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The Daily Wildcat

The Daily Wildcat

 

    “Costs jump on home games, Zona Zoo”

    Pre-pharmacy freshman Veronica Ramirez buys her Zona Zoo pass yesterday afternoon from business sophomore Cecilia Becker at Gallagher Theater. Passes can be purchased at Gallagher from 11 a.m. to 3 p.m. and at the McKale Center from 9 a.m. to 5 p.m.
    Pre-pharmacy freshman Veronica Ramirez buys her Zona Zoo pass yesterday afternoon from business sophomore Cecilia Becker at Gallagher Theater. Passes can be purchased at Gallagher from 11 a.m. to 3 p.m. and at the McKale Center from 9 a.m. to 5 p.m.

    Priciest student-ticket plan in the Pacific 10 Conference: Arizona Athletics doesn’t mind the ring of that.

    As the Arizona football season opener approaches and sales of the Zona Zoo sports pass continue in earnest, members of Associated Students of the University of Arizona and the UA athletics department defended their decision to raise student-ticket prices to the highest in the Pac-10.

    The base charge of the Zona Zoo has increased to $60 from $40 last year, after athletics department officials felt that the old price was not raising enough revenue toward operational costs. Students who buy the pass may also go online on Mondays before men’s basketball home games to purchase individual tickets for $11 or for $10 at the McKale Ticket Office.

    Including the optional $10 fee to attend the ASU rivalry game at Arizona Stadium on Nov. 25, the cost for the students to watch all football and men’s basketball home contests this season has jumped 100 percent to $224, tops in the Pac-10 after Arizona placed seventh a year ago. The number falls to 71 percent when taking into account two extra men’s basketball games and one in football.

    “”One, we think it’s a very fair cost, in terms of what kind of entertainment’s being provided,”” said UA athletic director Jim Livengood, who said that much of the added cost is incurred only as students pay for more men’s basketball games. “”Two, it’s a tremendous benefit to our teams and to our programs in terms of not just as it relates to football and (men’s) basketball but as it relates certainly to the (department’s) other 17 sports, as well.””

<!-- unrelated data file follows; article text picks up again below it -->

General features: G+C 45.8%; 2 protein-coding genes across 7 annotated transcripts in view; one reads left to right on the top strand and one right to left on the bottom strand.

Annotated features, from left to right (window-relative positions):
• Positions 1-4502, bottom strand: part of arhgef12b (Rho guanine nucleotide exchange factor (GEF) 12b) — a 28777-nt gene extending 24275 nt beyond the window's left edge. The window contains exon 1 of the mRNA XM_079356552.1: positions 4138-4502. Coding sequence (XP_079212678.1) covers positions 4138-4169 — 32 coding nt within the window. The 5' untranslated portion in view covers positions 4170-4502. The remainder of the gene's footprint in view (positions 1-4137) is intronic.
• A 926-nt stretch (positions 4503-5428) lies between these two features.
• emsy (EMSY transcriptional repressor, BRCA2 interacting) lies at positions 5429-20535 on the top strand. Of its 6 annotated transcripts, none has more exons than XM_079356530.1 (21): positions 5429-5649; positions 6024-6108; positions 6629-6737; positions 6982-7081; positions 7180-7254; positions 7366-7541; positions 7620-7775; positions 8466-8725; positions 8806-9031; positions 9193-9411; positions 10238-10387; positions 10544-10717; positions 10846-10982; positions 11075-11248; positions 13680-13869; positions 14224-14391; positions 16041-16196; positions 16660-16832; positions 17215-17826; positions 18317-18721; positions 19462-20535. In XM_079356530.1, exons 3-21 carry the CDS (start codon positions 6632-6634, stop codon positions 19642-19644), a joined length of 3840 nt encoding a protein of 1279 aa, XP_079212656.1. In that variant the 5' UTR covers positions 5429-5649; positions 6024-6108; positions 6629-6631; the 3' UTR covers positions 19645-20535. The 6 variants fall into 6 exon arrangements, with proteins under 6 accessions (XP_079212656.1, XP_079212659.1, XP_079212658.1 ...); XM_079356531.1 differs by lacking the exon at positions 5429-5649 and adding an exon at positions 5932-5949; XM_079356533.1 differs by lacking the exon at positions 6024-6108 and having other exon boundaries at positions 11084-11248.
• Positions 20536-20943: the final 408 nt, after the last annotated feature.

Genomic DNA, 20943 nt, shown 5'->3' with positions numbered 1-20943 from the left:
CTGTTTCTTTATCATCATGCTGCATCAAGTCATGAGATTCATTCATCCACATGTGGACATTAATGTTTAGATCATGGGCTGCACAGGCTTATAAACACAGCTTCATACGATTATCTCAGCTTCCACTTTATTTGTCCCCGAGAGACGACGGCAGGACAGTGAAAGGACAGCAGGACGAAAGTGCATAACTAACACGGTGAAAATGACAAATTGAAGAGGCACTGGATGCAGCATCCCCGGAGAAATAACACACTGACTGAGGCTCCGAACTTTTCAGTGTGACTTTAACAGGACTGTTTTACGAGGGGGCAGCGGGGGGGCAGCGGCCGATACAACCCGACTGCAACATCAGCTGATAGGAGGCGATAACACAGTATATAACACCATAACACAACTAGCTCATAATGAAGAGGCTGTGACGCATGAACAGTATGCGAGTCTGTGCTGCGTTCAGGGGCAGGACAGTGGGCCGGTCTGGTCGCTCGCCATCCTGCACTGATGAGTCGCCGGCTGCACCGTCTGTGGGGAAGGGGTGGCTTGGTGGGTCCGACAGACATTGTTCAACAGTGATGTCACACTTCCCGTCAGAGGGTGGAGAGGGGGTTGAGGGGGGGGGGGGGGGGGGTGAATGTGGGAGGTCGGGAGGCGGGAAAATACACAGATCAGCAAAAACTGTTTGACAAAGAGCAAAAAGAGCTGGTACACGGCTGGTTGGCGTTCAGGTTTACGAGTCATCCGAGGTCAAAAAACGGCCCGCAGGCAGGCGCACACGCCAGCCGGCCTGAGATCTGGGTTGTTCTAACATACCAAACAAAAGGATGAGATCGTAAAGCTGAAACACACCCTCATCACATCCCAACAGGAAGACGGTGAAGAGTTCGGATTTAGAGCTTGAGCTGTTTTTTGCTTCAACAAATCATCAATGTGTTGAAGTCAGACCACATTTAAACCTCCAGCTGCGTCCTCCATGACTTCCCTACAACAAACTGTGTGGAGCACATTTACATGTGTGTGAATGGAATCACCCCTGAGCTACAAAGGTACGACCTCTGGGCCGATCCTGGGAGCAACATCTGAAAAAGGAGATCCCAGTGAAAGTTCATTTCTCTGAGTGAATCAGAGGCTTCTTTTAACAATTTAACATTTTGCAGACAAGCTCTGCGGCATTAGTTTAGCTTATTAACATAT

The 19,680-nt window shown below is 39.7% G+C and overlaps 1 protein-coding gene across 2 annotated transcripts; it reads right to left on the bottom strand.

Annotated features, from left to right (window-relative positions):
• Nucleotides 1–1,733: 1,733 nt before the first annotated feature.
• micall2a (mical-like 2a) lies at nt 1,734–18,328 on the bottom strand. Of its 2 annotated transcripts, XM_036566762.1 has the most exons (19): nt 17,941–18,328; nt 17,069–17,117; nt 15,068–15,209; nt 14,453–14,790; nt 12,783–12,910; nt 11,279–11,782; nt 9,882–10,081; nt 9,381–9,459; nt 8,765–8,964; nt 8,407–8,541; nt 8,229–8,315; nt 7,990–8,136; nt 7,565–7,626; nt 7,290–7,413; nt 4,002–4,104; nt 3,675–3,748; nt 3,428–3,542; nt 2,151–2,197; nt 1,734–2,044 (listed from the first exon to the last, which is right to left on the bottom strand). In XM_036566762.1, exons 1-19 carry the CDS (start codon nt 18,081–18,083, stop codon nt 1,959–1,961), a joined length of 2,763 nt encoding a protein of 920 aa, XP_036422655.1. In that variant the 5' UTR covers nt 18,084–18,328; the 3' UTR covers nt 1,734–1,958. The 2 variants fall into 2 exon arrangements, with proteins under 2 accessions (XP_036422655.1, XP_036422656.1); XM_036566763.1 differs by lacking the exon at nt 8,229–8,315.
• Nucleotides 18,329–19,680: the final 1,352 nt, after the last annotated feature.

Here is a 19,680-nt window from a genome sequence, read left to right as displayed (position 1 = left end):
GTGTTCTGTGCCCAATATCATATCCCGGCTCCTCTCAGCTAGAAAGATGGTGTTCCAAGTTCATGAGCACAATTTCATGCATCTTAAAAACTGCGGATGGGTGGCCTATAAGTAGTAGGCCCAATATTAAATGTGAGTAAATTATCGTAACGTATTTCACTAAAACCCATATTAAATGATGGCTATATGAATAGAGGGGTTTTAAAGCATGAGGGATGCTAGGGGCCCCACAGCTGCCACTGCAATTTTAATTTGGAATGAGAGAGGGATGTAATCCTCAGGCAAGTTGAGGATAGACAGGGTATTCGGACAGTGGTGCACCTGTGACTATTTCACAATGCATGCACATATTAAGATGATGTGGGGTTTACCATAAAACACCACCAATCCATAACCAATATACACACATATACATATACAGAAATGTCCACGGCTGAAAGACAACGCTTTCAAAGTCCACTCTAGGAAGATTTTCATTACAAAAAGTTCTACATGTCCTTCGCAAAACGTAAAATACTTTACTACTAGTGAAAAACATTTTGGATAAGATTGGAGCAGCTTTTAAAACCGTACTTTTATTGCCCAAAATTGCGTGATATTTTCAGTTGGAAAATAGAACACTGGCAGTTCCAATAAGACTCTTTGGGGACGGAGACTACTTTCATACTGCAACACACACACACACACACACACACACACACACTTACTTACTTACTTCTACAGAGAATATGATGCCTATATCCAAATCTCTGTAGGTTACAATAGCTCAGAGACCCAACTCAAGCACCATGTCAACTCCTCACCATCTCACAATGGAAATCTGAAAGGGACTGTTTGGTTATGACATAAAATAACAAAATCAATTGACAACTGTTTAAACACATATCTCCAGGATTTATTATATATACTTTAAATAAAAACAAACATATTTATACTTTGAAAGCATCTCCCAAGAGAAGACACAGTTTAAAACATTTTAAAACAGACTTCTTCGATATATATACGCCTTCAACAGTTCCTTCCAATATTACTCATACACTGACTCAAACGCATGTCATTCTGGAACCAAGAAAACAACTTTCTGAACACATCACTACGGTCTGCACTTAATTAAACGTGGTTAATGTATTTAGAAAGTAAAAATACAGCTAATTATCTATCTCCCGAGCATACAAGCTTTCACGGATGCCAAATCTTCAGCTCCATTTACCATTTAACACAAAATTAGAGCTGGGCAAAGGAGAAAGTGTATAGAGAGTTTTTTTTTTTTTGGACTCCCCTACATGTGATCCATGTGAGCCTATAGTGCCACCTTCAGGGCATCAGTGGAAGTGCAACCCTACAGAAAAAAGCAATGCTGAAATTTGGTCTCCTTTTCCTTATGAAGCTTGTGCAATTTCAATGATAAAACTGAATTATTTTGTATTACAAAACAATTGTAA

Costs adjusted to avoid deficit

    Members of both ASUA and Arizona Athletics said this year’s revised Zona Zoo plan, which was first announced in early May, was reached through constant conversation and interplay over the spring 2006 semester.

    In all, five individuals – former Zona Zoo spirit director Amber Harryman, then-acting Student Body President Erin Hertzog, former senior associate athletic director Chris Del Conte and then-associate athletic directors Scott MacKenzie and Russell Dean – met about 10 times during the spring to discuss facets of a new plan, MacKenzie said.

    Harryman said she and Dean met every week and that she kept Hertzog up to date on negotiations when Hertzog could not attend meetings. Francis and MacKenzie also did not make every meeting, as Dean kept them abridged on the progress.

    MacKenzie said the athletics department had two main issues with the old Zona Zoo plan, one being that services like student seating along an entire sideline during football home games demanded more than a $40 charge for six games.

    “”For the product we’ve delivered, it was underpriced compared to other schools in the Pac-10,”” said MacKenzie, who replaced Del Conte after he left Arizona this summer to become the athletics director at Rice. “”We felt like it was a great value before. It still is.””

    MacKenzie, who has also assumed Del Conte’s former budget responsibilities, said the department has finished each of the last several fiscal years with a small profit.

    Livengood said he considers that a fortunate situation, as Arizona has not required annual student fees for the last six years.

    Such fees are employed by many schools in the Pac-10, and they typically contribute to funding athletics, among other on-campus services, Livengood said. He predicted that those schools that demand fees reap as much as $500,000 to $4 million annually.

    Meanwhile, as gas prices and travel costs continue to rise, Arizona must rely on self-generated sources of money like the Zona Zoo pass, he said.

    “”I’m not bemoaning that at all,”” Livengood said. “”The student fees that we used to get now go through to pay off the debt service at the student union. Sometimes, that’s kind of forgotten in the mix, in the equation, if you will.””

    In June, the Sports Business Journal published a series of articles in which Livengood projected that the UA athletics department could face as much as a $5 million deficit in five years if it cannot find enough means to boost revenue.

    MacKenzie insisted that the Zona Zoo pass is just one of many efforts the department is making, including increased sponsorship and booster donations, to increase revenue.

    Although he estimated that up to $1 million would be raised if 10,000 passes are sold this year (more than 11,000 were purchased last year), he doesn’t see the price of the pass making leaps similar to this year’s in the near future.